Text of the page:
(A) In its plan to address the needs of its population, the ACO must describe how it intends to partner with community stakeholders to improve the health of its population.
(B) An ACO that has a stakeholder organization serving on its governing body will be deemed to have satisfied the requirement to partner with community stakeholders.
(iv) Communication of clinical knowledge/evidence-based medicine to beneficiaries in a way that is understandable to them.
(v) Beneficiary engagement and shared decision-making that takes into account the beneficiaries’ unique needs, preferences, values, and priorities;
(vi) Written standards in place for beneficiary access and communication, and a process in place for beneficiaries to access their medical record.

(3) Develop an infrastructure for its ACO participants and ACO providers/suppliers to internally report on quality and cost metrics that enables the ACO to monitor, provide feedback, and evaluate its ACO participants and ACO provider(s)/supplier(s) performance and to use these results to improve care over time.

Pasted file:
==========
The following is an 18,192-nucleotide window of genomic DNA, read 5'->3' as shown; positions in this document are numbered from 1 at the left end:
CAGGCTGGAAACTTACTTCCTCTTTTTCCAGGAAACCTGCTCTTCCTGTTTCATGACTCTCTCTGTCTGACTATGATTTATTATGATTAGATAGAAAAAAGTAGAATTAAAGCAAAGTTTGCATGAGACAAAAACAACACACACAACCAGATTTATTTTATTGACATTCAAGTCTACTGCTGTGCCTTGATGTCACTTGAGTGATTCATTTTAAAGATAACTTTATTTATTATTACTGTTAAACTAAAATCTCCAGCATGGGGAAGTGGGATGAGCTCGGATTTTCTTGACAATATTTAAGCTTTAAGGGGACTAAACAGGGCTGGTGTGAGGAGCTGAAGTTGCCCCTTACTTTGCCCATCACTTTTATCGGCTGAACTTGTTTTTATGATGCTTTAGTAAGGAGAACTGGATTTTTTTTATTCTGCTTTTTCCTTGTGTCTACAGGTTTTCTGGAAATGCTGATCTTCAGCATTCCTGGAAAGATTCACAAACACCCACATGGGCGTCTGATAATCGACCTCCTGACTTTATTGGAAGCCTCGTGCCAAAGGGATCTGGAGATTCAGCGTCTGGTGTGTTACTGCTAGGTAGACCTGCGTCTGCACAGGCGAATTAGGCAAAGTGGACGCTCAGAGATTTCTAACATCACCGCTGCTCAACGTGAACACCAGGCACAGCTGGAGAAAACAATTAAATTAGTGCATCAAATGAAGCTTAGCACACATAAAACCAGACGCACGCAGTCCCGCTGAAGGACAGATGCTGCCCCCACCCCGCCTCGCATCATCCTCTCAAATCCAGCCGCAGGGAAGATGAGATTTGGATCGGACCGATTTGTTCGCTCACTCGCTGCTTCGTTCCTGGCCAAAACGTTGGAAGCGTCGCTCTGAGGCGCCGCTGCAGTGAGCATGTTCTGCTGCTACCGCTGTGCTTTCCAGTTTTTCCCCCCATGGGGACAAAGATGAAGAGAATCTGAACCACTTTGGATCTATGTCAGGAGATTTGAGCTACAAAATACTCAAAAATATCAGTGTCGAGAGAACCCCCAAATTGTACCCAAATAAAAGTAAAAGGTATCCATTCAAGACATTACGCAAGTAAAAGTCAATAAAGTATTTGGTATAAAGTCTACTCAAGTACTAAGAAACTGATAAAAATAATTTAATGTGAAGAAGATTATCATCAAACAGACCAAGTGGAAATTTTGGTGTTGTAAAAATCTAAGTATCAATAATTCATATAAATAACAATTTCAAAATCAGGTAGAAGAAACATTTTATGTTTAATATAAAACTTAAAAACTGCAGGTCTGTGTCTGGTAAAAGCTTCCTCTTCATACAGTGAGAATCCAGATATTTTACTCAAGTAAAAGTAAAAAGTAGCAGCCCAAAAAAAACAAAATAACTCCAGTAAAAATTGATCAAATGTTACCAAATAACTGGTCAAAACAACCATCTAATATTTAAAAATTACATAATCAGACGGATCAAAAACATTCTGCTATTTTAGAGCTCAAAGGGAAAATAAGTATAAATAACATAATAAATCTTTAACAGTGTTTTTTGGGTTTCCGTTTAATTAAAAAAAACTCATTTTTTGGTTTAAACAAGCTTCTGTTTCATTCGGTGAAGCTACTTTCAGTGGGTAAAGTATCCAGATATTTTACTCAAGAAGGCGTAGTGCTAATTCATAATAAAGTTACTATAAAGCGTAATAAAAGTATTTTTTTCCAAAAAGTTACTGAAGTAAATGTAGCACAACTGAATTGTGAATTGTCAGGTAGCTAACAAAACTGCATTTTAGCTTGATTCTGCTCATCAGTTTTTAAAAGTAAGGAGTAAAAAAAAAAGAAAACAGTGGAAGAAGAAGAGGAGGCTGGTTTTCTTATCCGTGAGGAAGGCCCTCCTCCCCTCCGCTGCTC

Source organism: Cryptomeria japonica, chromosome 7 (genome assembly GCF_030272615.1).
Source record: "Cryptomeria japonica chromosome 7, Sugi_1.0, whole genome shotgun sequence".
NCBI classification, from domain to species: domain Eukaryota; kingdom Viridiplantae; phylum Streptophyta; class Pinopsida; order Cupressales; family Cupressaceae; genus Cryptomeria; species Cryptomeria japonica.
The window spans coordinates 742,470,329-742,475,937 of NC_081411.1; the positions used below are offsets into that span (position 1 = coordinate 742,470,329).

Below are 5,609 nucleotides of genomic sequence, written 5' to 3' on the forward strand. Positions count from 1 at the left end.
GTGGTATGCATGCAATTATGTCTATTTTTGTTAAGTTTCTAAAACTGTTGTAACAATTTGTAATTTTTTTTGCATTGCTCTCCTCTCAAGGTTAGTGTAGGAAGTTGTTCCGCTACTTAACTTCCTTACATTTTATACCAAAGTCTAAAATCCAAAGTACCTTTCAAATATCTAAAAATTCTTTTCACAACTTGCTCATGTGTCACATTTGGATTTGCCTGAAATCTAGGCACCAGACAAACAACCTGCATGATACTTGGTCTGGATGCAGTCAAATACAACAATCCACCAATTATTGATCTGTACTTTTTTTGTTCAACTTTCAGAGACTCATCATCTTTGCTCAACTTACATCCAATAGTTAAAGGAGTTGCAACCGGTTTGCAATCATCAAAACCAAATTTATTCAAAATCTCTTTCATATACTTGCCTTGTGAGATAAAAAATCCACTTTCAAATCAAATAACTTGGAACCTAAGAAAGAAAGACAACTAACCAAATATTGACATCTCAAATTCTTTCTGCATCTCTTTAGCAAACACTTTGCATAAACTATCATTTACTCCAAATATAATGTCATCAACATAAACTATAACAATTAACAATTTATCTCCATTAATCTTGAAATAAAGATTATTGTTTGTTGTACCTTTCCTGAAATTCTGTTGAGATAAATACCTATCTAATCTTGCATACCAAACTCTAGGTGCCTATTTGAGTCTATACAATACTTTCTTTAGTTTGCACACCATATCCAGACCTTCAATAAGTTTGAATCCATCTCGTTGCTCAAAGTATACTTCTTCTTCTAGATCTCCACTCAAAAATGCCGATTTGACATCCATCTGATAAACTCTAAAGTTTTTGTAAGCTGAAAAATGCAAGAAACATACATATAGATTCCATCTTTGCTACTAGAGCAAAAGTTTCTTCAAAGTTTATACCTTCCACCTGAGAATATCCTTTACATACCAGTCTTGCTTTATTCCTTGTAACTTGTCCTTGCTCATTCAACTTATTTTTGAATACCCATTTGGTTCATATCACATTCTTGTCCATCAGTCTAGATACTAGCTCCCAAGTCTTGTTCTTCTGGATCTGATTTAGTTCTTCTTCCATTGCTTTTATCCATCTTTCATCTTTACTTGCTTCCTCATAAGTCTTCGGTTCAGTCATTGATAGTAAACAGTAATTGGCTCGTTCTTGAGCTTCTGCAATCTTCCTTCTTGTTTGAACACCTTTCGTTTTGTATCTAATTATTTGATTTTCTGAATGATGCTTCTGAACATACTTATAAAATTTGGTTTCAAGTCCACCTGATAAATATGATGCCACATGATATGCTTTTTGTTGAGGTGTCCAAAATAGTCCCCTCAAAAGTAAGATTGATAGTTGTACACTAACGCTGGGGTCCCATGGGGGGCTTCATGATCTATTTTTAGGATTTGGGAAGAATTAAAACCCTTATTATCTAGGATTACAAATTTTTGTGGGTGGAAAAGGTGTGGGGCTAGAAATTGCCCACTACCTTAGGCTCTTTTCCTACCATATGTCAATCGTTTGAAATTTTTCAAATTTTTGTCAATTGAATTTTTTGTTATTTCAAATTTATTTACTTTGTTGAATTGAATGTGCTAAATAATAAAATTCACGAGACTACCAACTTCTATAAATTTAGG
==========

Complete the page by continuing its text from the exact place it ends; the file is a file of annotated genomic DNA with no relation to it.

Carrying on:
(4) Coordinate care across and among primary care physicians, specialists, and acute and post-acute providers and suppliers.

The ACO must—
(i) Define its methods and processes established to coordinate care throughout an episode of care and during its transitions, such as discharge from a hospital or transfer of care from a primary care physician to a specialist (both inside and outside the ACO);”

The pathways to achieve these indicia of patient engagement are perfectly clear, right? Perhaps in the world of mature integrated delivery systems infused with a patient centric mission and committed physician group practice embracing a team based, seamless care culture. But the average ACO tethered to one or more community hospitals via ‘in name only’ cowboy medical groups, I think not.

Now consider the crosswalk and ‘best case(?)’ staged implementation timeline perhaps most accurately reflected in the National eHealth Collaborative’s ‘Patient Engagement Framework’.

Patient Engagement Framework | NeHC